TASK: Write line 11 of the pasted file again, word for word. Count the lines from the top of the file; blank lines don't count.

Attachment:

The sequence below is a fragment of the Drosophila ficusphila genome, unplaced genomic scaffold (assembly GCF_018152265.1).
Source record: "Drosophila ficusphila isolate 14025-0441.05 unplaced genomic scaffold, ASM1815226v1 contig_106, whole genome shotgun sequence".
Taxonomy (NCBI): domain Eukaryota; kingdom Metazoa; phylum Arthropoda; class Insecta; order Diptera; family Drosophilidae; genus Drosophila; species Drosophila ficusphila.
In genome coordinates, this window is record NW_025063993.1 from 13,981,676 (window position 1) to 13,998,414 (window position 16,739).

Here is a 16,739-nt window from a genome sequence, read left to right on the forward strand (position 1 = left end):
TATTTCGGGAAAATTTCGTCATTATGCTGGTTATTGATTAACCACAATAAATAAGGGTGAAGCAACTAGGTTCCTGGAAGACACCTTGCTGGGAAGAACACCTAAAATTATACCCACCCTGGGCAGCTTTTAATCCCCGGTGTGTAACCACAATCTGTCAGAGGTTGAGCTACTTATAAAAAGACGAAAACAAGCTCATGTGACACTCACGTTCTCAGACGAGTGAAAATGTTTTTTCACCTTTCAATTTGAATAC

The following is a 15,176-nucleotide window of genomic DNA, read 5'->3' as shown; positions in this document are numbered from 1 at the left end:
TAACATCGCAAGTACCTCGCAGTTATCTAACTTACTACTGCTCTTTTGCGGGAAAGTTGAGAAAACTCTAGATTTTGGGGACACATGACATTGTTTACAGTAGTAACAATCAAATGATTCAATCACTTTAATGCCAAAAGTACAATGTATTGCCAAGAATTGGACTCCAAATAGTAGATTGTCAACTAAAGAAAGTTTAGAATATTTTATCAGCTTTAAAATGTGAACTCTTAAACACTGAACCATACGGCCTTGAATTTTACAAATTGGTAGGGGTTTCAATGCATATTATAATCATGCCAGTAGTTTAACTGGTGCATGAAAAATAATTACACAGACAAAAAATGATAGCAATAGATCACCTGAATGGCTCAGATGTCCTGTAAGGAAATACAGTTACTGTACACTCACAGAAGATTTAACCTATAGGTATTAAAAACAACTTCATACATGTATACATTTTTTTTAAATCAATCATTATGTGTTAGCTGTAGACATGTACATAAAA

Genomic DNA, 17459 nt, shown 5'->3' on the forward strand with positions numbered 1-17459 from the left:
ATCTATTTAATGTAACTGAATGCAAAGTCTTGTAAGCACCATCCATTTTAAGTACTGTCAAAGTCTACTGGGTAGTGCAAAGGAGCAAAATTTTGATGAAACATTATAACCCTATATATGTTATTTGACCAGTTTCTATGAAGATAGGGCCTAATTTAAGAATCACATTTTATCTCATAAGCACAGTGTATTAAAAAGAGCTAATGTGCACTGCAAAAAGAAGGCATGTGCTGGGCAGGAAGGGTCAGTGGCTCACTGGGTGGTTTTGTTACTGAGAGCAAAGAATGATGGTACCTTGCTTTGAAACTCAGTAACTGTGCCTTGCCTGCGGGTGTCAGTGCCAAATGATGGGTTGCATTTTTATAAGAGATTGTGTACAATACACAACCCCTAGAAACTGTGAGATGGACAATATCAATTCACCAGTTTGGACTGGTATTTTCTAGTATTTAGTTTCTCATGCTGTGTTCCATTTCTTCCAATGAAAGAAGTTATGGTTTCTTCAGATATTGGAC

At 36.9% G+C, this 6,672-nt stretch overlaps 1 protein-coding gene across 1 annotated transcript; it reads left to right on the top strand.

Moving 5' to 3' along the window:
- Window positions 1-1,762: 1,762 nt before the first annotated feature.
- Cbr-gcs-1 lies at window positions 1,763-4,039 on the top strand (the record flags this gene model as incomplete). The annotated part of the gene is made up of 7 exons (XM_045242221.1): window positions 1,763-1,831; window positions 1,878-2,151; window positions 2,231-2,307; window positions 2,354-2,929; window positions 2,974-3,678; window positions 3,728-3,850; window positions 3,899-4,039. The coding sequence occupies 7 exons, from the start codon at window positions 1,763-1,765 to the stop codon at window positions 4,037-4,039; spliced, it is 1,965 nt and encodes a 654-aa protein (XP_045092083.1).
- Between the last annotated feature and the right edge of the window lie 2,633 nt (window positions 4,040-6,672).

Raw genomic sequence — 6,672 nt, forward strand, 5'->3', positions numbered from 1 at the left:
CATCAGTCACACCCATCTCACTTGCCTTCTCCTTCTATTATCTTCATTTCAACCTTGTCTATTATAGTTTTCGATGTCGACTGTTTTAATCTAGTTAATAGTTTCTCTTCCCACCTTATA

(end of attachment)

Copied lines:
At 36.9% G+C, this 6,672-nt stretch overlaps 1 protein-coding gene across 1 annotated transcript; it reads left to right on the top strand.